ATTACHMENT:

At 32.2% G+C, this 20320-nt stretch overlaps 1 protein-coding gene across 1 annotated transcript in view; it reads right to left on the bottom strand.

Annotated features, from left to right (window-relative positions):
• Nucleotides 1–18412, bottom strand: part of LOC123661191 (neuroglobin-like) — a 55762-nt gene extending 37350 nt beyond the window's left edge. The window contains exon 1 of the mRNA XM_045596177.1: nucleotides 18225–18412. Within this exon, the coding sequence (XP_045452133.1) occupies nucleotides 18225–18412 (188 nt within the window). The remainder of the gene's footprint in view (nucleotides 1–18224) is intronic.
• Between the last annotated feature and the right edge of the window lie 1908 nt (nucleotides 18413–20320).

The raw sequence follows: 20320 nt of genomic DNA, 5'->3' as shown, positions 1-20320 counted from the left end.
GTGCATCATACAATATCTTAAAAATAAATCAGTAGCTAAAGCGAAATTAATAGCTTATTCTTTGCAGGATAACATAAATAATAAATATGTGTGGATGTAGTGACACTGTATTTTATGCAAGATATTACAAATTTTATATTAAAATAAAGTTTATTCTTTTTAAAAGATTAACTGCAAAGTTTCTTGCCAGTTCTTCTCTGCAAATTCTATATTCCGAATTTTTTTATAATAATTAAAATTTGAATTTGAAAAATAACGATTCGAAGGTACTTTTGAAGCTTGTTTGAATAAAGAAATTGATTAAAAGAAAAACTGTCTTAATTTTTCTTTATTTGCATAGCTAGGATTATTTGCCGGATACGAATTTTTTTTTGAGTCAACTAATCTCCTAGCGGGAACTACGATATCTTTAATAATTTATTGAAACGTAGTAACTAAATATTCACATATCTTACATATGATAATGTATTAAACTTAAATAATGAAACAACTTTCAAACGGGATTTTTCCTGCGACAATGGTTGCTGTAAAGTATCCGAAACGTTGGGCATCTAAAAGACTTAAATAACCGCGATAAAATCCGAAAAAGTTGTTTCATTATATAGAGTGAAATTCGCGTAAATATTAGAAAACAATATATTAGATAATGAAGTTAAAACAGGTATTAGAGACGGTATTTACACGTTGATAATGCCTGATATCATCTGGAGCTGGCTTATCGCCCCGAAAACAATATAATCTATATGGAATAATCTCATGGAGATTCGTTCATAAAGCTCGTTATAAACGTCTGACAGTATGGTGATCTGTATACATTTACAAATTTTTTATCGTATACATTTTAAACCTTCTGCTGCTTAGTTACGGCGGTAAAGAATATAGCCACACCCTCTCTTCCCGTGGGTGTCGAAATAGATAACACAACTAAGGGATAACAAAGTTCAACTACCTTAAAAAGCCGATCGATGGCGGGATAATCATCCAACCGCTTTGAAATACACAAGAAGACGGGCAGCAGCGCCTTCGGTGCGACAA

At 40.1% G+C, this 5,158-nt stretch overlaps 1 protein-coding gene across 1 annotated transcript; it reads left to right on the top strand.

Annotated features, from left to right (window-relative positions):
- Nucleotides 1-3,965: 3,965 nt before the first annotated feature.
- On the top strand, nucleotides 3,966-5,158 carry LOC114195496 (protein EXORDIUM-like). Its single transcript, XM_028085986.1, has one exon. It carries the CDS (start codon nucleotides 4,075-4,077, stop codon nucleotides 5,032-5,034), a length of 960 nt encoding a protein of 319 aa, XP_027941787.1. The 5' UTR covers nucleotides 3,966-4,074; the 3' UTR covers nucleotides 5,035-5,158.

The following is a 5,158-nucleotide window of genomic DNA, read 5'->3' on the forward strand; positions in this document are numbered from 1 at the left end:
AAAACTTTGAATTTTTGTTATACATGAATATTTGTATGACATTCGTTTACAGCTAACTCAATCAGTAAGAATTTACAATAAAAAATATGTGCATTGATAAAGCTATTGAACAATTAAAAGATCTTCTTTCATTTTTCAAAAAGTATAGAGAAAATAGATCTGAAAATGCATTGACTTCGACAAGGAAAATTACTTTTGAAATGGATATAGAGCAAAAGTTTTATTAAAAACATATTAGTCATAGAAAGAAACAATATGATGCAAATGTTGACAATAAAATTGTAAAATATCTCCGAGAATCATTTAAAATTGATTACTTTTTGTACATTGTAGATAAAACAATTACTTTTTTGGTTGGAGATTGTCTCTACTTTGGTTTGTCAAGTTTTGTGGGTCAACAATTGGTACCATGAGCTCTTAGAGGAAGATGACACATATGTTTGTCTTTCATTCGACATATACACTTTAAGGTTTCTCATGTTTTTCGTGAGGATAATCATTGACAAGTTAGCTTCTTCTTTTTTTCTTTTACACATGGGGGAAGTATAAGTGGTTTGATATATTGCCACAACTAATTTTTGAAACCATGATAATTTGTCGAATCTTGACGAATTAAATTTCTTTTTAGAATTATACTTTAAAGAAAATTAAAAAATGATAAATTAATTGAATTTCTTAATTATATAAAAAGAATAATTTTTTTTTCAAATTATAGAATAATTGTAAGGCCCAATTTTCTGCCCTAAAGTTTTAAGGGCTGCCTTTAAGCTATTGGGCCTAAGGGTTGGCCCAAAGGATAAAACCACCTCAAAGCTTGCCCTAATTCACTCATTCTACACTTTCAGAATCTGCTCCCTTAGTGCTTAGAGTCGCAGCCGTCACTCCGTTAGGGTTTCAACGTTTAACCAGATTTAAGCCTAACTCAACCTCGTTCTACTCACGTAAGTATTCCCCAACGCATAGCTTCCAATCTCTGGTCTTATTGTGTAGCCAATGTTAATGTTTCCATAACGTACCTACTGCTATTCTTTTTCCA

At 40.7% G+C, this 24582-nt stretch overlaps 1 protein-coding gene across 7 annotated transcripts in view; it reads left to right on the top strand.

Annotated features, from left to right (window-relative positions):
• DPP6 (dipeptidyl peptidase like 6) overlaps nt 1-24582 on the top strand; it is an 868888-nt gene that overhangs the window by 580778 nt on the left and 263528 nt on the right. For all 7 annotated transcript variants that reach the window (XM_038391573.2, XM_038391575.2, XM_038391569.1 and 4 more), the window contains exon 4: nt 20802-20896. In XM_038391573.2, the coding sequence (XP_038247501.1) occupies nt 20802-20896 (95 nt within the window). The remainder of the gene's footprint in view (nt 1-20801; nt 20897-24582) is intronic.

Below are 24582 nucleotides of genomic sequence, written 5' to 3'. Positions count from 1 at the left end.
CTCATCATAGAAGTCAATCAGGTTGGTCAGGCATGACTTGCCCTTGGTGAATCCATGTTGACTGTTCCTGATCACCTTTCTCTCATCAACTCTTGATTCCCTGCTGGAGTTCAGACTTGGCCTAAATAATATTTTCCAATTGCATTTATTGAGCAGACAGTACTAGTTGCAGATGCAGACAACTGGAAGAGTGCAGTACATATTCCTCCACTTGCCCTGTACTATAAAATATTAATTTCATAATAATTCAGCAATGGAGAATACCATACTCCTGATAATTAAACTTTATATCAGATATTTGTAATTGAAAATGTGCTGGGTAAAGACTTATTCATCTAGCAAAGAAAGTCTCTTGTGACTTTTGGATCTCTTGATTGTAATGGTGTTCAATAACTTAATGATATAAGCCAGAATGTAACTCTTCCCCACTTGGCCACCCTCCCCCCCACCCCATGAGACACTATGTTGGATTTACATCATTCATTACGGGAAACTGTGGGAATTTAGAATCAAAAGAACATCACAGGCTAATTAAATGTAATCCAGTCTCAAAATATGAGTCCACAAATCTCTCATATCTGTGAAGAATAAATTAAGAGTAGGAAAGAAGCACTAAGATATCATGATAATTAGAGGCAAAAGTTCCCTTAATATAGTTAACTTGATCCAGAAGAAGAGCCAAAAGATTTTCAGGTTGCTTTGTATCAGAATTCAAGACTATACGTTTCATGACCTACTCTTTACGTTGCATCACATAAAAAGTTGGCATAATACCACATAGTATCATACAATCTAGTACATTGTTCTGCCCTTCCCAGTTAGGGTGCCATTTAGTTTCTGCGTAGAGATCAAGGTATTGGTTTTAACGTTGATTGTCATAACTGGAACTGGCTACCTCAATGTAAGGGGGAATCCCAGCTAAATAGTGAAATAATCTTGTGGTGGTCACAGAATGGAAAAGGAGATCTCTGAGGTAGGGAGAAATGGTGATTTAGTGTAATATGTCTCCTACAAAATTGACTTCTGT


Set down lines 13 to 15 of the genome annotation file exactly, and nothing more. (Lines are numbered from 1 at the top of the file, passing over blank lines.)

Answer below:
At 40.7% G+C, this 24582-nt stretch overlaps 1 protein-coding gene across 7 annotated transcripts in view; it reads left to right on the top strand.

Annotated features, from left to right (window-relative positions):
• DPP6 (dipeptidyl peptidase like 6) overlaps nt 1-24582 on the top strand; it is an 868888-nt gene that overhangs the window by 580778 nt on the left and 263528 nt on the right. For all 7 annotated transcript variants that reach the window (XM_038391573.2, XM_038391575.2, XM_038391569.1 and 4 more), the window contains exon 4: nt 20802-20896. In XM_038391573.2, the coding sequence (XP_038247501.1) occupies nt 20802-20896 (95 nt within the window). The remainder of the gene's footprint in view (nt 1-20801; nt 20897-24582) is intronic.